New York Infantry. Although largely raised upstate in Oswego County, its command had been assigned to Col. Edwin Rose of Bridgehampton, a former regular Army officer. A number of recruits from the South Fork decided to enlist under his command, forming Company H of his regiment. Among them were 16 men from East Hampton and 35 from Sag Harbor. One, Lt. James Wallace Burke, sent a series of letters to the Sag Harbor Express under the byline "Wallace" detailing his experiences; his wartime diary was subsequently printed by the same newspaper ninety years later, in 1951. In it, he summed up the local recruits' view of Army service, typical of that throughout the Union at that early stage of the war: "we ... consoled ourselves with the reflections that we had left our excellent homes for a great purpose, had enlisted in service of our beloved country and in that service might expect to see hardships before unknown, and endure trials as yet unthought of." Burke and the boys of Co. H underwent a typical training at camps in New York and Virginia before going off to their baptism of fire during the Peninsular Campaign in Virginia in the spring of 1862. Following this, they had a
fairly quiet time of things until June of 1864, when many, including Lieutenant Burke, were killed at the Battle of Col Harbor, Virginia. After this battle, the regiment was engage in the siege of Petersburg, Virginia, until the end of the war.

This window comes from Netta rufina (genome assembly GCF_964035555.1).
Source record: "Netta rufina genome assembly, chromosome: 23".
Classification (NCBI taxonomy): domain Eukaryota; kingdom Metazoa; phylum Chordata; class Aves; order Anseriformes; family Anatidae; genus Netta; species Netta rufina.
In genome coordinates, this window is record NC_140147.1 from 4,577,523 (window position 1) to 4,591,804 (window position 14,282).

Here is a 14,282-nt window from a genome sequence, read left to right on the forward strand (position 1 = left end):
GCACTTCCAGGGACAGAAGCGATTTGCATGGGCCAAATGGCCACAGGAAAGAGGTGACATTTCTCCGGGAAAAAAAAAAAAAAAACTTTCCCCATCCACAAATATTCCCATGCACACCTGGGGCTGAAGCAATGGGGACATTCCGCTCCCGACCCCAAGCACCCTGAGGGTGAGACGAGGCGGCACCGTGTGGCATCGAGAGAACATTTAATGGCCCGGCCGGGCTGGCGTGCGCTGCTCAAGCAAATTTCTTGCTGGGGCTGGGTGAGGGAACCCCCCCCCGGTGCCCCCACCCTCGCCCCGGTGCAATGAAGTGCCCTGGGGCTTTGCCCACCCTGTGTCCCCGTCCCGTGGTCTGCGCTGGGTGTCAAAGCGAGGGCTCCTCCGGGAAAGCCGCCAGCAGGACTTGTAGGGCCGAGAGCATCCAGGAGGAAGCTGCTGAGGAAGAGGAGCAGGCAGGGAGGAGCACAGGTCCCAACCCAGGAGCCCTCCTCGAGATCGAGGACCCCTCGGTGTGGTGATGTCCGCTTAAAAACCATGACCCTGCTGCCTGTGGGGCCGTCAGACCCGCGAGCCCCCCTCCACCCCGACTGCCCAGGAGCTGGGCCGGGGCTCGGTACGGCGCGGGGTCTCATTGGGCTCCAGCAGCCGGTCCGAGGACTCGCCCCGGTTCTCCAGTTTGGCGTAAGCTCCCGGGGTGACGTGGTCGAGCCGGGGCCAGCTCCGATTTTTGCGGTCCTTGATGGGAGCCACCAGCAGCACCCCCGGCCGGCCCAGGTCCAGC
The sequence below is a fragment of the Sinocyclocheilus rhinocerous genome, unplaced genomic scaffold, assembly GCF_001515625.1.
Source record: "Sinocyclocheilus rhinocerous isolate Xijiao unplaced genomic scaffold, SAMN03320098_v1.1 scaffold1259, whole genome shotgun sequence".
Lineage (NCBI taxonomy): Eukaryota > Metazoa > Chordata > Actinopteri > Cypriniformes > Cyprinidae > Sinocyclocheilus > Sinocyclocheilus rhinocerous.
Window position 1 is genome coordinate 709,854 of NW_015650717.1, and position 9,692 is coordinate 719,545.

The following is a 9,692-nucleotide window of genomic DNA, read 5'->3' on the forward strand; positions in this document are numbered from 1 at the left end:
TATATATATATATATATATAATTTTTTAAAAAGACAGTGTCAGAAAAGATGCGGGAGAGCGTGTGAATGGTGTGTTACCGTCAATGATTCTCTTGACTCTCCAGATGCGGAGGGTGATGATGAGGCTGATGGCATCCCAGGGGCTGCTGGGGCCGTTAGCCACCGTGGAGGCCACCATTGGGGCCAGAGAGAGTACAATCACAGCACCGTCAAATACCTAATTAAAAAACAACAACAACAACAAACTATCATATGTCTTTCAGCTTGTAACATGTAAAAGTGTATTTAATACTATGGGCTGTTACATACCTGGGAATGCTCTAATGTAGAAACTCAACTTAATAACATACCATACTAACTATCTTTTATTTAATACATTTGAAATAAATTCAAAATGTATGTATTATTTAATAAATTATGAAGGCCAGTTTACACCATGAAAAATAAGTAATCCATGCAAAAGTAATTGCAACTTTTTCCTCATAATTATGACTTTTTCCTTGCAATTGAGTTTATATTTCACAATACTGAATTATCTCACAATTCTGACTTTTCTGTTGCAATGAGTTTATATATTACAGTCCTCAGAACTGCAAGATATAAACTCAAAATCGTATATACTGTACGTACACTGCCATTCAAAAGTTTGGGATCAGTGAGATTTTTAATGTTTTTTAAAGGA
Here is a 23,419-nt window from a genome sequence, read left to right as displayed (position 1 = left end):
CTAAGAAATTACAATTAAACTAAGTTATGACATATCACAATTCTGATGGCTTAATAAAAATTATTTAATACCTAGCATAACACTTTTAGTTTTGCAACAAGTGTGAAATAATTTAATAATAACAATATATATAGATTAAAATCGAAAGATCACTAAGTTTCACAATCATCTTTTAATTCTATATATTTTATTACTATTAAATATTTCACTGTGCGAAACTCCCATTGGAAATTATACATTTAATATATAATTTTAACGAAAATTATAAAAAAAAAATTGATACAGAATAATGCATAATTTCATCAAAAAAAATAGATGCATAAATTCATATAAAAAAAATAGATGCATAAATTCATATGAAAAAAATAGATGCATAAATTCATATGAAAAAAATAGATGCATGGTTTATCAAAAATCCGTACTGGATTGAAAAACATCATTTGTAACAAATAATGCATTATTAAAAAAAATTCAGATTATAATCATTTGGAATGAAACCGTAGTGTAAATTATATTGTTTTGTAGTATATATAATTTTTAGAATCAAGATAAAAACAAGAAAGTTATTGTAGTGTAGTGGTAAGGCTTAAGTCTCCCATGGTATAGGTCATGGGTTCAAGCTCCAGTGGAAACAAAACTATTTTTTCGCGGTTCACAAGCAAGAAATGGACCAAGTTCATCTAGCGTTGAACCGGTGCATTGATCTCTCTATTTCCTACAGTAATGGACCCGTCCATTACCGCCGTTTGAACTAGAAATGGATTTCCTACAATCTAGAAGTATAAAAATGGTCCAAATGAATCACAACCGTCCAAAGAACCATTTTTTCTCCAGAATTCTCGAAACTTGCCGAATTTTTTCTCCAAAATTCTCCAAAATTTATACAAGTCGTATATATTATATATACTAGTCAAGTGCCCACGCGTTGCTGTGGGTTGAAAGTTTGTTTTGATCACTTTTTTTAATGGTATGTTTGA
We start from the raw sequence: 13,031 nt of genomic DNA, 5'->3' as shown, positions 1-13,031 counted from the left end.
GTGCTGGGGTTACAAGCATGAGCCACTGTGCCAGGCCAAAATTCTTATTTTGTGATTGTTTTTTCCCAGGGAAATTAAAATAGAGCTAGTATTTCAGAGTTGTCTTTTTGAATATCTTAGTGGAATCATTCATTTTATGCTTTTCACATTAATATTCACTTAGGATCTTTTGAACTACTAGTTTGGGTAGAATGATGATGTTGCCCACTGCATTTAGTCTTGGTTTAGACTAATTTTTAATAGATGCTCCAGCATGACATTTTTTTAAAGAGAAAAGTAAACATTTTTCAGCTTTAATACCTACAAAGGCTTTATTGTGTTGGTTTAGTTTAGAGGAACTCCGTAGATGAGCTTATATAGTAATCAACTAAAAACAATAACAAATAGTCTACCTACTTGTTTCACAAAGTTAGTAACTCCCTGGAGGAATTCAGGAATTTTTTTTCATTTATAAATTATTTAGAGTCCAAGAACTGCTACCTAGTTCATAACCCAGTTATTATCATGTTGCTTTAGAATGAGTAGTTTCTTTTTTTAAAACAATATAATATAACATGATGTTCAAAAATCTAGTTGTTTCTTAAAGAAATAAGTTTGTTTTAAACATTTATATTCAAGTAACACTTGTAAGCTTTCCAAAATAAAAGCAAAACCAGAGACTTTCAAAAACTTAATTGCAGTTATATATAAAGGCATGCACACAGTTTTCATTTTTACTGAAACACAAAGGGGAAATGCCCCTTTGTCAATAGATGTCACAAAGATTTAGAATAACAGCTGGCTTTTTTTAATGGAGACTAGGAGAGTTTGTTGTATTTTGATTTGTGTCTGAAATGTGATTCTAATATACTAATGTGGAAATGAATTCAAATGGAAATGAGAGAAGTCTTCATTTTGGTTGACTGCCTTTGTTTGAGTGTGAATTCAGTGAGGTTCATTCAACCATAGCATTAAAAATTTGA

The largest number of area residents volunteered to serve in "The Monitors" -- the 127th Regiment, New York Infantry, which was almost entirely raised on Long Island. Some 33 men from East Hampton and 30 from Sag enlisted in Companies G and K of this regiment. The unit was mustered into service in 1862 and spent most
of its time on occupation duty in South Carolina -- not a bad billet. The members of the Monitors were particularly proud that, at the end of the war, they took part in the ceremonies at Fort Sumter when the American flag was once again raised over the place where the war began.